That was the video showing sweet little Kyle pointing his assault weapon at protesters before being chased by Joseph Rosenbaum, the first man he killed. The jurors, in deliberation, asked to review the video, which must have made the defense nervous.

The nation needs a conviction. The message needs to be sent that being white and well-armed is no longer privileged. Is there a chance the jury will convict? I have little hope of that. It may be the best we can hope for is a hung jury and another trial with a new judge. But we’ll see.

Also, too: A note on the recent fundraiser. The goal has been met, and I won’t nag you again. Thank you so much.

17 thoughts on “We Must Stop Gun-Carrier Privilege

  1. I can't tell you how happy I am the goal was made!  YAY!!!

    White privilege, like the statues of traitorous Confederate leaders, needs to be knocked off its pedestal, and buried in some anonymous hole in the ground.

    As I said in an earlier comment, when a gun appears on the scene, it becomes the center of attention for everybody there.  And every one, and thing, recedes into the background of the picture.  The focus is on the gun.  Friend, or foe? Danger, or safety.  It depends on everyone's relationship with the person who is holding the gun.

    It's almost the same with a movie, or still, camera:  There is NO reality in any "reality" show once everyone knows there's a camera involved on the scene.  The actors play to the camera, and any interpersonal relationships and communications you may have with others, is changed as long as there's a camera present.  Or even the thought that a camera is likely to be recording.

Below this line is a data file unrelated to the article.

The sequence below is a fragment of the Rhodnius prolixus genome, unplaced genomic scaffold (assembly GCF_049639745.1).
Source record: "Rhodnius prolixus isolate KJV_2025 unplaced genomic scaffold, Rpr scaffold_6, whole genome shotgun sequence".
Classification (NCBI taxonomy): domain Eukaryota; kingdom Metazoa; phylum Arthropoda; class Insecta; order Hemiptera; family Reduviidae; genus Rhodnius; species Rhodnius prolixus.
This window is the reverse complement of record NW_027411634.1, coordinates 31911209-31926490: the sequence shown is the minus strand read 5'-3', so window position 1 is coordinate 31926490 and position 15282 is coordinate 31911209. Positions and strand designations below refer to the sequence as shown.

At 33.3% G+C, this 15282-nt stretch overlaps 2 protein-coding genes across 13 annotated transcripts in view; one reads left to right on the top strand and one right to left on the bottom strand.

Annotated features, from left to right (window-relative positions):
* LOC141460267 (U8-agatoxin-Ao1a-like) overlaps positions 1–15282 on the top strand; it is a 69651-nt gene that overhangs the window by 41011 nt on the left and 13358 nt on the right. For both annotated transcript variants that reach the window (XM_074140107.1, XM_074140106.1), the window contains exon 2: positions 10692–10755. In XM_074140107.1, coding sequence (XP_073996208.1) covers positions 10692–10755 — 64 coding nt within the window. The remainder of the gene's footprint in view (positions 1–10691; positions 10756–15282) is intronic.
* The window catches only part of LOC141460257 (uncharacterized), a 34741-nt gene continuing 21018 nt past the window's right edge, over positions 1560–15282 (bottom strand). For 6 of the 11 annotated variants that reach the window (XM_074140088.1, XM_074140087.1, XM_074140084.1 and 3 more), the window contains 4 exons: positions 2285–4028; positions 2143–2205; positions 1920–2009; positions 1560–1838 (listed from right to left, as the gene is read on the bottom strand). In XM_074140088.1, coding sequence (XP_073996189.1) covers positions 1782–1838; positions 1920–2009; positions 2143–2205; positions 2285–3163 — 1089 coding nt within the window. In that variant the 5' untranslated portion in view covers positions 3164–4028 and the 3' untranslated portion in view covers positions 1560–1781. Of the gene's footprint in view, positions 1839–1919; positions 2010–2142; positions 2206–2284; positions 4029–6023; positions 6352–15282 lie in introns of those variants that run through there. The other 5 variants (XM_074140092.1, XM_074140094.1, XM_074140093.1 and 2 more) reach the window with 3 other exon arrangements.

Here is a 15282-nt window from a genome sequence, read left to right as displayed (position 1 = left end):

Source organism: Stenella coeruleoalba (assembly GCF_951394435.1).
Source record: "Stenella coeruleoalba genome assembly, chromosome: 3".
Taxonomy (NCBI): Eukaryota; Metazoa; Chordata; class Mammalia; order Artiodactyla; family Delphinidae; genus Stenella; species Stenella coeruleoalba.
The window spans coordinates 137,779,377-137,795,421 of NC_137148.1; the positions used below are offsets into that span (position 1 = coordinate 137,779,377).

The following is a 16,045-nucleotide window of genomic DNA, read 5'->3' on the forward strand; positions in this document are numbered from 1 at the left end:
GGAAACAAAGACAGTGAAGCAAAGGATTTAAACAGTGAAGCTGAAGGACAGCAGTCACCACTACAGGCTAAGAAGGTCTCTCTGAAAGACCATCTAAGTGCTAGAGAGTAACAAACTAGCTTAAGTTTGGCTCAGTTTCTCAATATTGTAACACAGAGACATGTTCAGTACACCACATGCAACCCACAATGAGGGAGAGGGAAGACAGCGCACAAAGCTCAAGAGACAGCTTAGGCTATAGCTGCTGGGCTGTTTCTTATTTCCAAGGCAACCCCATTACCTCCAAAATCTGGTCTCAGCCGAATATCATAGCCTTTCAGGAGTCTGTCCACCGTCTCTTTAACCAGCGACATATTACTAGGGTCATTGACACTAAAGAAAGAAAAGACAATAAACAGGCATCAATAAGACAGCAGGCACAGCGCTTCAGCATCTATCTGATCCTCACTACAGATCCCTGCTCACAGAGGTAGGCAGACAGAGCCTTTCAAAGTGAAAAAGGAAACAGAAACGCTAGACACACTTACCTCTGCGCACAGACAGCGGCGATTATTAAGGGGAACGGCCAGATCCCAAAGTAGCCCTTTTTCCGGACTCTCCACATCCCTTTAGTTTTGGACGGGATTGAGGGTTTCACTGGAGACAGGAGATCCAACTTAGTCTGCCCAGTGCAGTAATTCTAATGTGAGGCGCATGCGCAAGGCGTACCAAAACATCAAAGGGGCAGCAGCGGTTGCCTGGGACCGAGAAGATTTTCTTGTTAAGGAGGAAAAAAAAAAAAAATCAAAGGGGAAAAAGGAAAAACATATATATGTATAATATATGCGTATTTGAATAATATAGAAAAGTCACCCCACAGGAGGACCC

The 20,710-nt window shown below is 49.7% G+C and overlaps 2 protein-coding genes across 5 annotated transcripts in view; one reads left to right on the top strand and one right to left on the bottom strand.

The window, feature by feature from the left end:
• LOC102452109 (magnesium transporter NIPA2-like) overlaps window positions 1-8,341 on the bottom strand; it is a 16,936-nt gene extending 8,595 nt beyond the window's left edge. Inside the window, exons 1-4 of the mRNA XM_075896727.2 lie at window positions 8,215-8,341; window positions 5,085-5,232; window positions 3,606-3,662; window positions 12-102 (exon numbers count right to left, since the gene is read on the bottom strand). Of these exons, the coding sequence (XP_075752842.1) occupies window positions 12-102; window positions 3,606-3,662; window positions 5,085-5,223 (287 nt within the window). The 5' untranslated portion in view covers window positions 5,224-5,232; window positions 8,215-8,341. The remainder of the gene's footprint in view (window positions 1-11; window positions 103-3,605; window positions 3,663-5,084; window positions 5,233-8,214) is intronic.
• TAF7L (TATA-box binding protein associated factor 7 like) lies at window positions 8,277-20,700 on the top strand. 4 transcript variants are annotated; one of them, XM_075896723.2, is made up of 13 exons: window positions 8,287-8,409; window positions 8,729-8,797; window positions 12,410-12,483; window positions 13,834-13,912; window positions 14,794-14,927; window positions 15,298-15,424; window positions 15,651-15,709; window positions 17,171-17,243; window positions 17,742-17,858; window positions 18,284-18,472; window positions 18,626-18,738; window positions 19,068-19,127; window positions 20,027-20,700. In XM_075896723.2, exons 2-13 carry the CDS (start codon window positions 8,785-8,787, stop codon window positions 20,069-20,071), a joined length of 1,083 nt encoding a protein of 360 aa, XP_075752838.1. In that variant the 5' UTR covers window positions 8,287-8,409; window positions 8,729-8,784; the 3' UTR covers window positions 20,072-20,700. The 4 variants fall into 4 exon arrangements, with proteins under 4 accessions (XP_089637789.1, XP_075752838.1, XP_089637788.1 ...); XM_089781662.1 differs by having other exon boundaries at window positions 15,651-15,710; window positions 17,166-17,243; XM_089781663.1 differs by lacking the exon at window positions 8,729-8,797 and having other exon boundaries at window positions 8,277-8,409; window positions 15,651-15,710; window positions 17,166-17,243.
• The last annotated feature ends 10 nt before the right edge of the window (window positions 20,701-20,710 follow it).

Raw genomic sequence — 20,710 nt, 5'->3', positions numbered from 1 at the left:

Kyle needs to go to jail.  Not forever.  But for at least a decade, or thereabouts. 

  2. If Rittenhouse's lawyers are asking for a mistrial today they think they are in trouble with the jury. 

    Step hack and put a larger frame on privilege. Righties are defending the murders because everyone on trial is "a good guy with a gun." But their defense now includes 600 people facing federal charges for the insurrection. These are also "good guys" who should not face jail time for crimes committed when they were defending privilege. 

    It's not what you did – it's who you are. The depth of the conviction that white males (especially rich white males) can't really commit a crime. If you think this is biased or exaggerated, consider this from the news today.

    "Man who raped four teens gets no jail time. Judge says: "Incarceration Inappropriate."  


    This is an example that even judges will sentence based on your status (white privilege) NOT the crime. Is it any surprise that they EXPECT to be vindicated in court?


  3. Doug,

    Is it any wonder that the Reich-Wingers are freaking out on the subject CRT (Critical Race Theory)?

    AKA: Systemic institutional racism.

    Rottenhouse's (sic) case, and that White teenage rapist's case, are case studies of racism inherent in our justice system.